The young lawyer wrote fervently; the remnants of his lunch pushed aside as he took notes with pen and a hastily produced paper. I was discussing the legal definition of a dwelling, over lunch on the weekend. The four of us young professionals were seated around a table at a busy cafe and I was outlining that the movement for ‘tiny houses’ seemed to be a bit of a legal grey area. The teeny size of a tiny house means that it is not necessarily considered a ‘house’ in the eyes of the bureaucrats. (NB: although I was seated near a lawyer while having this discussion, I myself am not of the lex persuasion. Do not quote me on the above).
The discussion of what is and is not considered a ‘house’ turned me back to thinking of what is ‘home’ in a personal and cultural sense, and what is #belonging. What is cultural and social belonging, what is personal belonging or #identity, how do the things, the places and the people we choose or have chosen for us, shape and divine our belonging and identity.
If home is where the heart is, where our feet touch the ground, than what is home?
No doubt this questions are on my mind as I’m moving house in a couple of weeks. It’s not a major move. It’s a positive move . The new place has a better kitchen – no more having pots and pans that are too big for my undersized kitchen. It’s Spring and a good time for change and growth. The bulbs I planted in the autumn have now come to life and filled my concrete courtyard with cheer. The time is right to move on, but it’s still the end to a lovely period in a happy little room of my own.
When I was a child, I had one home – a grand old dame of a villa in a small Waikato town. Not only did I have one home, I had one bedroom. I’lll have to live in new house a fair many years before I can say I’ve lived in any room longer than the fourteen years I lived in my childhood bedroom.
I still consider that house ‘home’ to a degree and am a proud Waikato girl. A couple of weeks ago I drove down to see Mum and Dad after work on Friday. It’s still a lovely feeling to return to a a town and particularly a building that you knew before you knew much else. Somewhere in the back of my mind, I’m still preprogrammed to find my way back to that house, and that town, from anywhere in the world. Before I knew much of the life, and the self that I am today, I knew that place intimately.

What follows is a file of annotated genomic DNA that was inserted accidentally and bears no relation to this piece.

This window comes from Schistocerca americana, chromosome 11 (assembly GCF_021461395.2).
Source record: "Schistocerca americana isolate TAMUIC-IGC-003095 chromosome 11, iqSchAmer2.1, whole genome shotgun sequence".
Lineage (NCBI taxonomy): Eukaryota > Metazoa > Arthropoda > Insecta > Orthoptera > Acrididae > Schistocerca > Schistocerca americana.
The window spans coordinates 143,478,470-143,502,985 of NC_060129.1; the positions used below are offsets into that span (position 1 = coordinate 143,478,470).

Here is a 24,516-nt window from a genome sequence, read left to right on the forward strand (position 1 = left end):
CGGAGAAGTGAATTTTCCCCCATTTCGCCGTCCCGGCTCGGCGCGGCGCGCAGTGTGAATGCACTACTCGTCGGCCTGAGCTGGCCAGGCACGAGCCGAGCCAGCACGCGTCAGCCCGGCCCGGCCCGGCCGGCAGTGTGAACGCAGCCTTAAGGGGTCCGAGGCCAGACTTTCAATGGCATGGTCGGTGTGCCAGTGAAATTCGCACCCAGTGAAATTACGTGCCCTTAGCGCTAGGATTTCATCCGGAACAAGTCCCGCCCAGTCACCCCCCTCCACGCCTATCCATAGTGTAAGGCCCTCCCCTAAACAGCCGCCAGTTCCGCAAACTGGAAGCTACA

But when you get older and ‘leave home’ ,the idea of ‘home’ becomes a bit more transient. With my forthcoming move to a new place, the task of telling everyone from the bank to my mechanics of my new address seems a bit pointless if I’ll be in another rented house or dwelling within the year.
So ‘home’ becomes the people. It is true that the people who live at my childhood home, the people who sat with me at that busy cafe with me on the weekend, those whose names sit in my email inboxes, my phone call log, my Skype call log – they are my home. I would feel more at home in an unfamiliar place with them, than in a familiar place alone.
Such is my preoccupation with the romantic idea that ‘people can be our home’, I once had an iTunes playlist called ‘Home’. The playlist was made up of songs where the central narrative was the singer declaring to another that ‘you are my home’. Songs included on this list was the crooner Michael Buble’s ‘Home’ and his ‘Everything’ (where he says “You’re every line, you’re every word, you’re everything.”), and the lesser played Billy Joel ‘You Are My Home’ (subtle eh!). Key lines from this song include ‘You’re my castle, you’re my cabin…home is just another word for you’ .
I am also quick to mentally note any good uses of this motif in film and TV. As a young teenager I was obsessed with the tv show Roswell. It was my Twilight ; those vampires ain’t got nothing on the good looking aliens of the early 00s! I still remember the scene in which the sister alien says to the hunky lead alien “When I look at you, I’m home.” This line was reused later in the film ‘Finding Nemo’, when delightful supporting fish, Dory says it to Nemo. Any school kids looking for tips on writing an essay titled ‘The Use of the Motif of ‘Home’ In Modern Media’, just call me.
I am unashamedly a home body. That is not to say I don’t like going out and doing things, or going on adventures and wondering far. But I like to have somewhere stable and calm to come back to. I like to have a sense that in my home are things and tokens -talismana- of the people I have meet along my life journey. I will take these trinkets and talismans to my next home, and as I will take the freesias, the tulips and the ranunculus that I have grown. They are already in their pots, poised for the next garden.